- Ultimatum Recent Comments
- Ultimatum Recent Posts
- Ultimatum Sidebars
- Ultimatum Social
- Ultimatum Subpages Navigation
- Ultimatum Super Title
- Ultimatum Twitter
- Ultimatum Video
- WordPress Custom Loop
- WordPress Default Loop
Opening the CSS Editor is a matter of clicking a CSS button within the Layout Creator/Editor. When you do, a pop-up appears. However, you will not see any CSS code! What you will see are merely relevant toggle boxes.
These CSS toggle boxes give you the ability to make changes to the CSS code of elements by pointing and clicking – without coding. The Ultimatum Theme facilitates the 960 grid system for its Cascading Style Sheets.
Outside the Ultimatum panel, the theme framework adds a module for Slide Shows and one for Forms. The Slide Shows module lets you create galleries with one or more images.
The Forms Creator allows you to create contact forms – for example – by dragging and dropping form elements like Text Areas, Text Boxes, Drop Down Menus, Check Boxes, and Radio Buttons. When you drag a form element into the From Fields area, a dialog box will appear where you can enter the necessary values.
Building A Layout
Let’s follow the steps you need to take when you want to build a new layout with the Ultimatum Theme.
A basic blog page layout could include three rows:
When you create a new row with Ultimatum’s Layout Creator/Editor, you can choose from 28 styles. Each style divides the available width over a certain number of columns; ranging from a one 100% width column up to four 25% width columns and about any possible combination in between.
For our simple blog page we create a Layout Body with:
- a header row with two columns – one for the logo, the other one for an advertisement or a navigation menu
- a content/sidebar row with two columns – one for the content area, the other one for the sidebar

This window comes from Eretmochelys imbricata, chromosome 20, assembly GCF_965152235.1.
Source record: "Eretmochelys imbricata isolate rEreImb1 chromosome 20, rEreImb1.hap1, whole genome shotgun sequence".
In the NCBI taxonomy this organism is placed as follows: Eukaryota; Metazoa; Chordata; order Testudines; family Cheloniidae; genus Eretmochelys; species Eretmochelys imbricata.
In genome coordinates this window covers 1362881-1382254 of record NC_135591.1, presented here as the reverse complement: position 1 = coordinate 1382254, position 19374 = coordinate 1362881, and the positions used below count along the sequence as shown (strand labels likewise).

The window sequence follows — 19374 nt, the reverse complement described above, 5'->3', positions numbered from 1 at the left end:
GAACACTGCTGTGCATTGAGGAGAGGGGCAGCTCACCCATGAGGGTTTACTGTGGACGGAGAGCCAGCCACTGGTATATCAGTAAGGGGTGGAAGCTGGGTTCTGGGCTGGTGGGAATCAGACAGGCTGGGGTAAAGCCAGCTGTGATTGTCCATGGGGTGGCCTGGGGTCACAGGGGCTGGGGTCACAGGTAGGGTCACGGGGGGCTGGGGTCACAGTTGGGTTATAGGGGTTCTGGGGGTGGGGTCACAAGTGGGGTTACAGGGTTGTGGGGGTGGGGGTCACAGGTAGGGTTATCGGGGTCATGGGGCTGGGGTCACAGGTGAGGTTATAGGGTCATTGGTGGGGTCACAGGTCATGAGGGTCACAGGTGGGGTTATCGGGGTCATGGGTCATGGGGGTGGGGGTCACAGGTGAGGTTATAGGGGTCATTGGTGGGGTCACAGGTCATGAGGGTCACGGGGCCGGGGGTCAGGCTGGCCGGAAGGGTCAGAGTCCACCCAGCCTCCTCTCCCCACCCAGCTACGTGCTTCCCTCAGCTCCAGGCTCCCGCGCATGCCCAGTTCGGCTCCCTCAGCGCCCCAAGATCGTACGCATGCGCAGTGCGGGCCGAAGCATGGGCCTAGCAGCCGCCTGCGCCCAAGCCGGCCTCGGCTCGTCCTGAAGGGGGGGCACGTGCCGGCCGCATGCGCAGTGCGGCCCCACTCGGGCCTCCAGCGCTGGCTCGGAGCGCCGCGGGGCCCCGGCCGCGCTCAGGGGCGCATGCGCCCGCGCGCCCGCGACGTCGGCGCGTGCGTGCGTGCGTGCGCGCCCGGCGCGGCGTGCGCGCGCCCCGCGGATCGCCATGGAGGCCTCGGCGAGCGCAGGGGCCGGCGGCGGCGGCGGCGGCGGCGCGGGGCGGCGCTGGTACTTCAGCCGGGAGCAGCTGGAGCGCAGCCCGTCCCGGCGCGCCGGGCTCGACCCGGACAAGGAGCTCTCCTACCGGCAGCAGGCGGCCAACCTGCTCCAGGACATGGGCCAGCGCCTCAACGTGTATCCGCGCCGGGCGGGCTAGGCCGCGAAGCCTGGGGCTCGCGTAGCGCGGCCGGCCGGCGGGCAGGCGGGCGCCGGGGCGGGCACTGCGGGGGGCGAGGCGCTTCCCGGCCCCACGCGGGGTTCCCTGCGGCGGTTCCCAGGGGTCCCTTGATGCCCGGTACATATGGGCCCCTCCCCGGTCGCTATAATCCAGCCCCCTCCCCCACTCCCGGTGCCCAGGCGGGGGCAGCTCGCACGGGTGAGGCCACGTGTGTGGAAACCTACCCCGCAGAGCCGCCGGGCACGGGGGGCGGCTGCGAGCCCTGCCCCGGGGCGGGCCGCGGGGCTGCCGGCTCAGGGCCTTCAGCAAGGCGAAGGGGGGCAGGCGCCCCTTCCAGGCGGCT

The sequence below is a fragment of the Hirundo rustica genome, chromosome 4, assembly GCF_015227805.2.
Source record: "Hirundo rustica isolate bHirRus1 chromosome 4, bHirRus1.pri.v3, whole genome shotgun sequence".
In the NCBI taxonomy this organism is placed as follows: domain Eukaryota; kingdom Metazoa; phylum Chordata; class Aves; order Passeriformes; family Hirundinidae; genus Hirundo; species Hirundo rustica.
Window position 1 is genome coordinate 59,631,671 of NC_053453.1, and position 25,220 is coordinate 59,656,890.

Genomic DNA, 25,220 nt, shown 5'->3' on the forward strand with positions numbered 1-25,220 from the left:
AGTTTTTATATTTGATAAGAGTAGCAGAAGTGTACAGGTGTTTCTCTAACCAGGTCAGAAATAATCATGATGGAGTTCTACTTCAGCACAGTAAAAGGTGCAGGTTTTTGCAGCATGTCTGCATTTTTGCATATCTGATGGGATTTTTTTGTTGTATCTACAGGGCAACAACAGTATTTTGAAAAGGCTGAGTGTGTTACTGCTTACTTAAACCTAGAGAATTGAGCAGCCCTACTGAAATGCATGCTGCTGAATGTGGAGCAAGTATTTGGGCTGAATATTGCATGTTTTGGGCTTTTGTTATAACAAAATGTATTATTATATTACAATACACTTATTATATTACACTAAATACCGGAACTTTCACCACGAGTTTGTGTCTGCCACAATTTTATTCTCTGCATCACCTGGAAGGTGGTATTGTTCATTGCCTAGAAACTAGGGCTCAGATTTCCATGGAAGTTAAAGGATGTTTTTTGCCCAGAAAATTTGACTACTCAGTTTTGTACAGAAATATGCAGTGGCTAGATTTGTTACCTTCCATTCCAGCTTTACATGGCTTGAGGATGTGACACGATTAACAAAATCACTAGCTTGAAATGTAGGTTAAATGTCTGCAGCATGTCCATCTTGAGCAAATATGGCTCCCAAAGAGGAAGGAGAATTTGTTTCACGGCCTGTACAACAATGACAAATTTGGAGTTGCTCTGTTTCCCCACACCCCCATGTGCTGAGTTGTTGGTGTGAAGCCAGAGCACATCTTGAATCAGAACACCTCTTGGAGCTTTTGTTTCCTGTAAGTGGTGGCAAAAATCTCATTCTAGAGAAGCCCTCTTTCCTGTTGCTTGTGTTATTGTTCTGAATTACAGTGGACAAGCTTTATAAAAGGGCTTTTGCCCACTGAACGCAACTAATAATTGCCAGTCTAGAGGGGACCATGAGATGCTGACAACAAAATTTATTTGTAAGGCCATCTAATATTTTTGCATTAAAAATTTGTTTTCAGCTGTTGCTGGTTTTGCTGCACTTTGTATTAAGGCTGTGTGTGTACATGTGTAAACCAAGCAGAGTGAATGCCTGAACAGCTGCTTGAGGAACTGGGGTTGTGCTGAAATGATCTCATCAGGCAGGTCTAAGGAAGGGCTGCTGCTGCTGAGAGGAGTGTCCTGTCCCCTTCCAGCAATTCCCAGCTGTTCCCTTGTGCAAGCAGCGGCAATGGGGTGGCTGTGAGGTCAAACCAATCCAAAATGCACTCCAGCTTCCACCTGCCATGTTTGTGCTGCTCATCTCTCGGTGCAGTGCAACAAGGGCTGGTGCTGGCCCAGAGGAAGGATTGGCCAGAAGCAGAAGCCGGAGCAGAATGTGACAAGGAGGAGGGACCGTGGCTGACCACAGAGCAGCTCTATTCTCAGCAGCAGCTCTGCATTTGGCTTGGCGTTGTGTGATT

- a footer row will usually have three or four columns
Each row has its own Wrapper CSS and its own Container CSS. The Wrapper CSS defines the design of the screen wide background of a row, while the Container CSS defines the background of the row within the 960 pixel width area of your website.
In addition, each column has its own Column CSS. Editing the CSS code of any parts of the grid is a matter of:
- opening the CSS Editor
- selecting the appropriate toggle box
- point-and-click to assign the desired values
In order to add content to your layout, you can drop your desired widgets into the preferred parts of the grid. You can do that at any time. Before, while or after tweaking the CSS code.
Drag-and-drop. Point-and-click. Basically, that is about it when you build layouts, designs and websites with the Ultimatum Theme. Creating awesome design remains an art that needs practice. However, building page structures and websites from scratch is really easy with the Ultimatum Theme.
As mentioned earlier, the Ultimatum Theme comes in three flavors:
- Starter License $65
- Developer’s License $125
- Designer’s License $170
The Starter License gives you a lifetime membership and support for one site.
The Developer’s License entitles you to support for an unlimited number of sites, WordPress multisite support, and the ability to export templates.
The Designer’s License adds the right to sell your templates to the Ultimatum Template Market. More details on the pricing plans are available here.
At the moment, the Ultimatum Developer License is available at Mighty Deals for only $57, and the Start License for only $37. Definitely worth the money in my opinion.